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July 10, 2020
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Slovak media depict Roma stereotypically and often anonymously

Bratislava, Slovakia, 3.1.2015 1:14, (ROMEA)
The website of Romano kher (Roma House). (Photo:
The website of Romano kher (Roma House). (Photo:

They are dependent on state aid, impoverished, and uneducated, they commit crime more often than members of the majority part of society, and they have many children. That is what Romani people in Slovakia often look like through the eyes of the majority, and several media outlets are contributing to this stereotypical image.

These findings have been confirmed by an analysis of media in Slovakia produced by the Romano kher (Roma House) civic association. The work was done in collaboration with the NEWTON Media company.

Tabloids mainly exploit prejudices and stereotypes

From the almost 900 media pieces analyzed, it can be seen that some journalists continue to view Romani people as a separate group, not as a component of Slovak society. This is demonstrated by journalists' approaches toward those they interview and their choices of when to mention ethnicity in their pieces.

"Even though human rights defenders have been warning journalists to avoid unnecessarily emphasizing ethnicity, pieces are still published in which reporters do not follow that rule. The editors of tabloids in particular are aware that the idea of 'Rom' in the headline sells," said Agnes Horváthová, the appointed representative of Roma House.  

Expert opinions of the media analysis

Despite recent improvements in the coverage of Romani topics by media in Slovakia, more than 100 of the pieces reviewed included prejudices and stereotypes. Romani people are most often depicted as criminals, followed by depictions of them involving social stereotypes about welfare abuse and stereotypes about housing, in which Romani people are described as regularly destroying their dwellings or living in substandard conditions.

The most stereotyped reporting is done by online tabloid news servers and television reporting. Television reporting is also the least sensitive in its approach toward persons interviewed, often posing inappropriate questions to Romani people who have never had any experience with media communication.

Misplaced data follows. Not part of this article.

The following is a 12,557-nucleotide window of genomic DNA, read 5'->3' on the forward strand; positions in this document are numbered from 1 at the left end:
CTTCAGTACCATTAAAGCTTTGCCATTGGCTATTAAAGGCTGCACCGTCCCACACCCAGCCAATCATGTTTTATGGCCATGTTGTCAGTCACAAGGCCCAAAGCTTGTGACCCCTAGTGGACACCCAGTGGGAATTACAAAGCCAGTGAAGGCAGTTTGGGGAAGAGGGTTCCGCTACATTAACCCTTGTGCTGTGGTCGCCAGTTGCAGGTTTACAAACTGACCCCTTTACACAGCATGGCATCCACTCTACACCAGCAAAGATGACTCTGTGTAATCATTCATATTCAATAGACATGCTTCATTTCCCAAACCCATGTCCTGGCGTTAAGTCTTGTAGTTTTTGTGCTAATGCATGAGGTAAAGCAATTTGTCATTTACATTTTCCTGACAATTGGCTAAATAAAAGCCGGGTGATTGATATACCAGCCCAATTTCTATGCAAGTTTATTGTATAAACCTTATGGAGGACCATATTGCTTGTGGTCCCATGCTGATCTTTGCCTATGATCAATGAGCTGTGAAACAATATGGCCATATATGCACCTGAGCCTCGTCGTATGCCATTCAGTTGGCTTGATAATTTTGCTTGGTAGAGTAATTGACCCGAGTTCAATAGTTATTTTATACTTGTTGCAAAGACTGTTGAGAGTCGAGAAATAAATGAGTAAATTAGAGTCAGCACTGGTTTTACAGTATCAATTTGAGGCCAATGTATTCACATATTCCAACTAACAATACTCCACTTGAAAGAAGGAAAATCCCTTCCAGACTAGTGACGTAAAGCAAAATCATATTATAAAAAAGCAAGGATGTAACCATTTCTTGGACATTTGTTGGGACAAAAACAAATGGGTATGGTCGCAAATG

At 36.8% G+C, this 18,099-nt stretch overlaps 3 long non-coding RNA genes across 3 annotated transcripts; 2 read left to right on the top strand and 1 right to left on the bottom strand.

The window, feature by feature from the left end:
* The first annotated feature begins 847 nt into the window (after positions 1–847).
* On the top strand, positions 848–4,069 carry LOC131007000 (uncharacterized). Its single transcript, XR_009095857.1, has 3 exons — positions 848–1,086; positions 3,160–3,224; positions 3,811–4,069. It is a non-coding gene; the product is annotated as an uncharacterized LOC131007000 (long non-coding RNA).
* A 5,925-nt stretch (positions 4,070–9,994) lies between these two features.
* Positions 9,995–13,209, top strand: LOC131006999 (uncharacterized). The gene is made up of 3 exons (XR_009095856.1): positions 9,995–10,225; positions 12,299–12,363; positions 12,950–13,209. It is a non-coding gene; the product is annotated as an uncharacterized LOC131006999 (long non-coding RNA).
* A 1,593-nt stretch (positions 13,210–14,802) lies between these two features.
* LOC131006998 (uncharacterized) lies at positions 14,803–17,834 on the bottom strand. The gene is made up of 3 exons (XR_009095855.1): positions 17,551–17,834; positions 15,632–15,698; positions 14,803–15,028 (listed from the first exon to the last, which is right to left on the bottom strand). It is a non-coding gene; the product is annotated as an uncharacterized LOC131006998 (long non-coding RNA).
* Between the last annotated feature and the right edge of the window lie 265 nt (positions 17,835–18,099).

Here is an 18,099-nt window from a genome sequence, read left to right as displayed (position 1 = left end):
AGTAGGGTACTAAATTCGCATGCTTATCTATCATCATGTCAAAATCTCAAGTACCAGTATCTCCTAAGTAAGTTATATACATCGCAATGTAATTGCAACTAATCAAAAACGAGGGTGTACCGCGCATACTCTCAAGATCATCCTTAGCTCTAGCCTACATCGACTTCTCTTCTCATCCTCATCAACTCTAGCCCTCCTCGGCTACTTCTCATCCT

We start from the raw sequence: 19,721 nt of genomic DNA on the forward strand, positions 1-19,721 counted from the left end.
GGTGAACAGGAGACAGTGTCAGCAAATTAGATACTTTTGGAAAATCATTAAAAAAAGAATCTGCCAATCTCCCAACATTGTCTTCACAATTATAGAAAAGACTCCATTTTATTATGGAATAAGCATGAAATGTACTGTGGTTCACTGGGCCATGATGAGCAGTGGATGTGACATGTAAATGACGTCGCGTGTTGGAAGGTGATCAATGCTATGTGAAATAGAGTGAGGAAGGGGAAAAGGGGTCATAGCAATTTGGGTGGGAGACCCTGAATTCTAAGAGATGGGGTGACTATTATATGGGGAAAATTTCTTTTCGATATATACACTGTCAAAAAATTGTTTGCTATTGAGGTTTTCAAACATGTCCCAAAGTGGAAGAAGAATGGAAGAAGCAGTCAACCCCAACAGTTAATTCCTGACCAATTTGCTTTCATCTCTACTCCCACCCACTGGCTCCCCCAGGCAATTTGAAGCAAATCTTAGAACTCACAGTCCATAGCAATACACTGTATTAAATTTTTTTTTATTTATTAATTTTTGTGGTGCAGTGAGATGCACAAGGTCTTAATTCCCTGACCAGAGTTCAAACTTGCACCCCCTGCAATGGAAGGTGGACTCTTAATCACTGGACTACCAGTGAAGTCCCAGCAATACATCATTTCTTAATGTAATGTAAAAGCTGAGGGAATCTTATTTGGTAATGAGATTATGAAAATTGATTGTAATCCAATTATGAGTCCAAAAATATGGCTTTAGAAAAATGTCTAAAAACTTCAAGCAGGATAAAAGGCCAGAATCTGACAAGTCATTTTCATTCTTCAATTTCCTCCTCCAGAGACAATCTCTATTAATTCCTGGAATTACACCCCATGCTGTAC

Crime predominates as a topic

The analysis confirms data from previous studies finding that many pieces about Romani people in the Slovak media are about crime; during the period under review more than 13 % of the pieces were about crime. Romani people were also covered in relation to politics (especially during the municipal elections, in the context of vote-buying) and in relation to culture and housing issues.

Defenses of Romani people, integration and successful Romani projects were covered by 12 % of the pieces analyzed. Roma House believes integrated Romani people should be depicted in the media more often.

According to the Slovak Interior Ministry's 2013 Atlas of Romani Communities, 46.5 % of Romani people in Slovakia live among majority-society inhabitants. The media, however, devote more attention to Romani people living in segregated settlements (20 % of pieces surveyed) and in separate urban neighborhoods (9 % of pieces surveyed), while only 2 % of the pieces surveyed covered integrated Romani people.

Anonymous Roma in the Slovak media

In 39 % of the pieces surveyed, no Romani people were given room to express their views, even when the media coverage directly concerned them. In those pieces where a Romani person was given the opportunity to speak, that person often remained anonymous (31 % of the time) or only their first name was given (5 %).

Television in particular labels Romani people who are interviewed with designations such as "colony resident" or "settler", even in pieces where all the other respondents are listed with a full name and surname. When the particular Romani people involved in a topic being covered are not being quoted, journalists often turn to the Slovak Government Plenipotentiary for Roma Community Affairs, Petr Pollak, for comment (in 29 % of the pieces analyzed).

"It's not objective for the Government Plenipotentiary to have to comment on everything concerning Romani people, to have to take a stance both on people's everyday living needs and on exceptional events. It reflects the lack of political will among other politicians to get involved in aid of Roma," says Horváthová.

In her view, journalists should also make use of the opinions of professionals with research institutions, state administration staffers responsible for various issues, representatives of local governments, and experts from the non-governmental, non-profit organizations dedicated to this topic. Even though journalists often use stereotypes, only 4 % of the pieces analyzed directly incited hatred on the basis of ethnic origin.

Horváthová also says that while journalists are abandoning the use of the defamatory term "Gypsy", they are replacing it with "inadaptable citizens" or "settlers" instead of  the term "Roma". Roma House, in collaboration with the NEWTON Media agency, analyzed 899 media pieces from 1 July to 30 November 2014; the media sample included Slovak daily newspapers such as SME, Pravda, Hospodářské noviny, Plus jeden den and Nový Čas, the online news servers, a, and the main news programs of the television stations TV Markíza (Television News at 19:00), TV JOJ (Crime News at 19:00 and Big News at 19:30), TA3 (Main News at 18:30) and Jednotky (RTVS News at 19:00).

fk, Romano kher, translated by Gwendolyn Albert
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Analysis, Média, Romano kher, Romani people, Slovakia


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